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COVID and the Alaska Court System: Delays causing a backlog of cases

Published: Oct. 6, 2020 at 4:42 PM AKDT
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FAIRBANKS, Alaska (KTVF) - Even as many court proceedings ground to a halt in the end of March, crimes were still committed and defendants were awaiting trial. All this has lead to a significant backlog in the court system.

COVID-19 upended life as we know it, so this week we are doing a series of stories on how the pandemic is affecting the court system. Catch up on part one where we talk about speedy trial rights, here.

“There is a serious backlog because we have suspended jury trials since March. So trials that otherwise would have been occurring are creating this backlog," said Chief Justice of Alaska Joel Bolger.

The existing cases aren’t the only problem creating the backlog, according to private Fairbanks Attorney Bill Satterberg, “Remember everyday you pick up the newspaper and read about various people getting arrested for various things, and every person that gets arrested is just more logs flying into the log jam.” Satterberg told us he has heard there are over 3,000 cases in Fairbanks waiting to go to trial.

Misdemeanor trials are expected to resume in November and felony trials are currently scheduled to resume in January. Once trials resume, Bolger expects that many cases will be resolved without ever going to trial. “Trials also have the advantage of requiring people to get serious about their cases,” he said.

Fairbanks District Attorney Joe Dallaire says that this will help the backlog. “I think that when trials resume, there is a greater likelihood that we will see case resolutions. That is kind of part of the nature of the system that the setting of trials and the threat of trials does tend to lead toward, or lead to case resolutions. So I think that we will see some cases resolved.”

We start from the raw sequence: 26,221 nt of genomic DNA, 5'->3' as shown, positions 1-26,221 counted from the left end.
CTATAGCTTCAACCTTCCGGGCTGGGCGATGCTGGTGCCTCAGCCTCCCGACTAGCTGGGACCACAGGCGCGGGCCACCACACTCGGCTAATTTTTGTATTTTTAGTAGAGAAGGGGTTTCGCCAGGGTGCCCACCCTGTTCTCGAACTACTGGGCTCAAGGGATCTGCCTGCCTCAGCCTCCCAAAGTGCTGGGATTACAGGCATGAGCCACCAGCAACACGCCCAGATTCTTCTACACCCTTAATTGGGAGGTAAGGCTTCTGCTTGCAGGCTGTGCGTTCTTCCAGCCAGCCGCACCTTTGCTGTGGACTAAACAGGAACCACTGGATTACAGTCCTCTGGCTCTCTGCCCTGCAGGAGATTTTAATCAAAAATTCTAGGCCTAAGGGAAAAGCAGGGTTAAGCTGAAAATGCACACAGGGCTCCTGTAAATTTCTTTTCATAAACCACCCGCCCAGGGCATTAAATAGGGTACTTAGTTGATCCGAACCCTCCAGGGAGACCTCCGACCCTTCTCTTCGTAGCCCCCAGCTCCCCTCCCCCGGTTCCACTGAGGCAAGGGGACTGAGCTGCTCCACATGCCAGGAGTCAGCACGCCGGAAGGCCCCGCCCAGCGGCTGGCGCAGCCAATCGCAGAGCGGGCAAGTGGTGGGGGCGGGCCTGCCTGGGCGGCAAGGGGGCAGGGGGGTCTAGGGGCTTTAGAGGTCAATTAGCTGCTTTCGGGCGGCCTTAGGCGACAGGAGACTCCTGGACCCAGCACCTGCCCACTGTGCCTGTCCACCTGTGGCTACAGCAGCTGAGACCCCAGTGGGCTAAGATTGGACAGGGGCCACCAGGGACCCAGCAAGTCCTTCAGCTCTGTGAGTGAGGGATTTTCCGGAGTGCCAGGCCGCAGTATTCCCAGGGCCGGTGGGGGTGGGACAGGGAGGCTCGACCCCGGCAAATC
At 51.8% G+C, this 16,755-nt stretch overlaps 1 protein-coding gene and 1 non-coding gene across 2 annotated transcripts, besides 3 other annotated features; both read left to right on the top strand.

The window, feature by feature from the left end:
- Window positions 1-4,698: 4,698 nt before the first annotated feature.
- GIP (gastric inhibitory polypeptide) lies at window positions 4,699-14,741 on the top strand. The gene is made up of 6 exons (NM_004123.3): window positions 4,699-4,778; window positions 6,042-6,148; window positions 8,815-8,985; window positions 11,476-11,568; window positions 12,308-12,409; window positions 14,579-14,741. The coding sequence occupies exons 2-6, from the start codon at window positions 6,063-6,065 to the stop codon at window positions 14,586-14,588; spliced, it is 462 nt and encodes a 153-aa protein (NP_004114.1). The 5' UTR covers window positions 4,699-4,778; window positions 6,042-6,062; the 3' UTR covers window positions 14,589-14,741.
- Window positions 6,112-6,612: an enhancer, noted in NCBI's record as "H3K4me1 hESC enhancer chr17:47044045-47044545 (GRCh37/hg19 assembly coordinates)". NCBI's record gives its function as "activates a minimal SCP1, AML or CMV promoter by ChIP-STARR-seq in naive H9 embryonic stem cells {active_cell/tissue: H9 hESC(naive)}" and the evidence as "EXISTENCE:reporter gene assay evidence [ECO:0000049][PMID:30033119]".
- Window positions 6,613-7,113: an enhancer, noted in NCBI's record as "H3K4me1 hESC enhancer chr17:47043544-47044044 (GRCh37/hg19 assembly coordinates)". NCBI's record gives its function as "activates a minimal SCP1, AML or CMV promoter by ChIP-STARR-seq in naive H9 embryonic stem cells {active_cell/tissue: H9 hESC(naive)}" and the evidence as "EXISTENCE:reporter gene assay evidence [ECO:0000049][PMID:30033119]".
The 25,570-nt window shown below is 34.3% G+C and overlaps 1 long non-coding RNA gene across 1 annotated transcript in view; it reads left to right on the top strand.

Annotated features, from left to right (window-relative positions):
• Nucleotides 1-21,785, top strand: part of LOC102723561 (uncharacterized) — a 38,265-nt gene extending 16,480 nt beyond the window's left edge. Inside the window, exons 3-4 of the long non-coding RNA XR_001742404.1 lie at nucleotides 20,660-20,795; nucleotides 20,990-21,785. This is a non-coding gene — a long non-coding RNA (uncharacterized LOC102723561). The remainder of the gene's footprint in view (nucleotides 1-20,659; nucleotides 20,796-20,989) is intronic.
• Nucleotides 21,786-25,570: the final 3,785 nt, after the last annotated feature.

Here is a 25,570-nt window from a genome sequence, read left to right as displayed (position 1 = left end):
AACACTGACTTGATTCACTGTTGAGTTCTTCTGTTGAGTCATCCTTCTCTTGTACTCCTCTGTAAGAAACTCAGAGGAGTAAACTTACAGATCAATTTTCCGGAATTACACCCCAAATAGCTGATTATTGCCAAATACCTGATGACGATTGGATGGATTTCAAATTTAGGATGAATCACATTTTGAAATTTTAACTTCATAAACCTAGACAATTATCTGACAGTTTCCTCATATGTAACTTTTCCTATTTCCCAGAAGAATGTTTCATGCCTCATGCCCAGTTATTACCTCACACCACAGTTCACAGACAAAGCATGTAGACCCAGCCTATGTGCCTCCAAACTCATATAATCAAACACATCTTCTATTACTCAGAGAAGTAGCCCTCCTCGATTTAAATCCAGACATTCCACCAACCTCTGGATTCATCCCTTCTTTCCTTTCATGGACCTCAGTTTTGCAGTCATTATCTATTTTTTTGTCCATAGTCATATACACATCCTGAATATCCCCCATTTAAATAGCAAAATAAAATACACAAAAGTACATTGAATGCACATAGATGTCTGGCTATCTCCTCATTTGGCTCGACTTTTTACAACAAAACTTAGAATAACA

While resolutions are more likely once trials resume, Satterberg said the DA’s office will have much of the responsibility in reaching resolutions. “Part of the problem and part of the solutions is going to be that the district attorney’s office especially -- and they are starting to -- but they are going to have to give their assistant district attorneys a lot of latitude to come up with creative solutions.” Satterberg suggested finding new ways to help people with first offense DUIs like alcohol management classes and a temporary license suspension. For first offense domestic violence cases, he suggested requiring counseling and anger management, and then consider dismissing the case. He said that this would help alleviate the pressure on the system.

Dallaire said his office is prepared to work through the cases to reach a resolution. “We are focusing our resources on which ones we should be trying, and I think we are just going to have to address those issues as we see things unfold in the coming months.”

Once trials resume, Bolger said he is confident the system will be able to work through the backlog. “I am not discouraged by the backlog that is occurring right now. I do expect that once we start doing jury trials we will resolve many of these cases. Trying criminal cases and then civil cases is what we do.”

Until then, cases will continue coming in and the backlog will keep growing.

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